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What though, in solemn silence, all,
Move round the dark terrestrial ball ?
What though no real voice nor sound
Amid these radiant orbs be found ?
In reason's ear they all rejoice,
And utter forth a glorious voice,
Forever singing, as they shine,
" The hand that made us is divine."


How are thy servants blest, O Lord !

How sure is their defence! Eternal wisdom is their guide,

Their help Omnipotence.

In foreign realms, and lands remote,

Supported by thy care, Through burning climes I passed unhurt,

And breath'd in tainted air.

Thy mercy sweetened every soil,

Made every region please ;
The hoary Alpine hills it warmed,

And smooth'd the Tyrrhene seas.

Think, O my soul, devoutly think,

How, with affrighted eyes
Thou saw'st the wide extended deep

In all its horrors rise.

Confusion dwelt on every face,

And fear in every heart; When waves on waves and gulfs on gulfs

O’ercame the pilot's art.

Yet then from all my griefs, O Lord,

Thy mercy set me free,
Whilst in the confidence of prayer

My soul took hold on thee.

For though in dreadful whirls we hung

High on the broken wave,
I knew thou wert not slow to hear,

Nor impotent to save.
The storm was laid, the winds retired,

Obedient to thy will;
The sea, that roared at thy command,

At thy command was still.

In midst of dangers, fears, and deaths,

Thy goodness I'll adore,
And praise thee for thy mercies past,

And humbly hope for more.

My life, if thou preserv'st my life,

Thy sacrifice shall be;
And death, if death must be my lot,

Shall join my soul to thee.

Born 1674-Died 1718.

Watts was taught Latin, Greek, and Hebrew at an early age, at the free school at Southampton, his native place. His proficiency was so great, that it was proposed to send him to the University ; but he resolved to take his lot with the dissenters. “ Such he was,” says Dr. Johnson, “as every Christian church would rejoice to have adopted.” His edueation was therefore completed at an academy. He declares that he was a maker of verses from fifteen to forty.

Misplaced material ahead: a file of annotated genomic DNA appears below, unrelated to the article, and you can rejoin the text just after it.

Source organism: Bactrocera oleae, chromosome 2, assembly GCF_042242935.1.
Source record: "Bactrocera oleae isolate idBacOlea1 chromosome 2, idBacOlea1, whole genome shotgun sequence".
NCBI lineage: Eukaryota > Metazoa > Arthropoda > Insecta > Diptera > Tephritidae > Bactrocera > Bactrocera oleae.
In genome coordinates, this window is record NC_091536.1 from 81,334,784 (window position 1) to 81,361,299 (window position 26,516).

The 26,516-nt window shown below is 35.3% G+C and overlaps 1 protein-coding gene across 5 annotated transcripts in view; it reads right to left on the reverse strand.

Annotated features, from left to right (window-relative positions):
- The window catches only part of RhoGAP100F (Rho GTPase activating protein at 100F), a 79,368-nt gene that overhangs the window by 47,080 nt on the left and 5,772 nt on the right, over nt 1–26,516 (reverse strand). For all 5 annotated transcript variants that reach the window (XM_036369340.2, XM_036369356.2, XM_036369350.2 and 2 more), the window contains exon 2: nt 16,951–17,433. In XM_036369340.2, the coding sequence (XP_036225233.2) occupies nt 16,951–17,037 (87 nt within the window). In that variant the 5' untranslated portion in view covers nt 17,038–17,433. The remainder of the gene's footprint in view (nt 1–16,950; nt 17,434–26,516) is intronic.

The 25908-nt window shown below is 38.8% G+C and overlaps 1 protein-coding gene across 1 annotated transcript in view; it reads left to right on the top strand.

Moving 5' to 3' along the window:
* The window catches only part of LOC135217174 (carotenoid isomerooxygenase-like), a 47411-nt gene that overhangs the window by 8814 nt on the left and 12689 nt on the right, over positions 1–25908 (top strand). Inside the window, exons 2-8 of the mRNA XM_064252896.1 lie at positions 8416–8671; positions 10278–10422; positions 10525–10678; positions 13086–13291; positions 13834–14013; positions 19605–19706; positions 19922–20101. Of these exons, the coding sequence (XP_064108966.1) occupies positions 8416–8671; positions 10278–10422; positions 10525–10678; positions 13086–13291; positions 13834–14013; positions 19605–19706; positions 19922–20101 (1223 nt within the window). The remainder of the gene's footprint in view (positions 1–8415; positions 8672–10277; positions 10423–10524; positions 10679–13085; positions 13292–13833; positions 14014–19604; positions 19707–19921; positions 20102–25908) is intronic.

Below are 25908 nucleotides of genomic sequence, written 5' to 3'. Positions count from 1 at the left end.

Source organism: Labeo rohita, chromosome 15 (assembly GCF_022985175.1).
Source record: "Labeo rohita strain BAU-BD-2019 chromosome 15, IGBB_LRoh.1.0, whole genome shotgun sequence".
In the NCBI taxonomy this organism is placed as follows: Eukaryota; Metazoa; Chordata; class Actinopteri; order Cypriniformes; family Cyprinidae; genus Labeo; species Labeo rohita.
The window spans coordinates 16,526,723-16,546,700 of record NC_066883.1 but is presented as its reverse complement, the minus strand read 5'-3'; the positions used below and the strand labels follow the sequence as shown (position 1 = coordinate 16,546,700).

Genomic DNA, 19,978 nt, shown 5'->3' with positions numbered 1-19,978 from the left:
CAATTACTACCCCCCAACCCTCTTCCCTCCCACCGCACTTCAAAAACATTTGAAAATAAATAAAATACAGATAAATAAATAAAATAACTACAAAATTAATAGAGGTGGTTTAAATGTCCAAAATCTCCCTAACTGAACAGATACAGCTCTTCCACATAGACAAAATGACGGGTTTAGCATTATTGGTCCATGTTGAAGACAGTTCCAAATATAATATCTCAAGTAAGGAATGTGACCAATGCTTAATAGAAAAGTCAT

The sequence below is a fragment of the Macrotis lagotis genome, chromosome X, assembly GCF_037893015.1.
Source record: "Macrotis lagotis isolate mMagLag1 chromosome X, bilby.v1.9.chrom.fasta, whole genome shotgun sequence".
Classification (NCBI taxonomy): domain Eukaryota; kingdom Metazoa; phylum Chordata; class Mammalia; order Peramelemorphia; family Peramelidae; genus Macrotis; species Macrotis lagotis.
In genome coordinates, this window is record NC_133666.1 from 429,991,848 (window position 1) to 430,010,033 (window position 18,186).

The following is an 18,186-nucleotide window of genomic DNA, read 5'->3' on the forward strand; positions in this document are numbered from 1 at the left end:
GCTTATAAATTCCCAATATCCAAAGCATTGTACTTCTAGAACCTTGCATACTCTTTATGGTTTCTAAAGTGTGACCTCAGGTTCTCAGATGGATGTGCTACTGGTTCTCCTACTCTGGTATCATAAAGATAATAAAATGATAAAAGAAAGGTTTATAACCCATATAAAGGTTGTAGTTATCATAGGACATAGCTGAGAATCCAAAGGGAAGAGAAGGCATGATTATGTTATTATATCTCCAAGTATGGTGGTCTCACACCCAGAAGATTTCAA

He began to preach in his twenty-fourth year, being chosen assistant to Dr. Chauncey in Southampton, whom he afterwards succeeded. In 1712, he was attacked by a fever of such length and violence, that he never entirely recovered from the weakness to which it reduced him. In this state he found in Sir Thomas Abney a friend, such as is not often to be met with. That gentleman received him into his own house, where he remained an inmate of the family for thirtysix years, and was uniformly treated with the most unalterable friendship, kindness, and attentive respect.

He continued the associate pastor of his congregation through life; for when, from the infirmities of age having become unable to perform the public duties of his office, he offered to remit" the salary connected with it, his people affectionately refused to accept his resignation. In this calm and pious retreat, where every thing contributed to sooth his feelings and promote his restoration to health, he composed most of his voluminous and valuable works. And here he died, after a long life of the most devoted piety and extensive usefulness.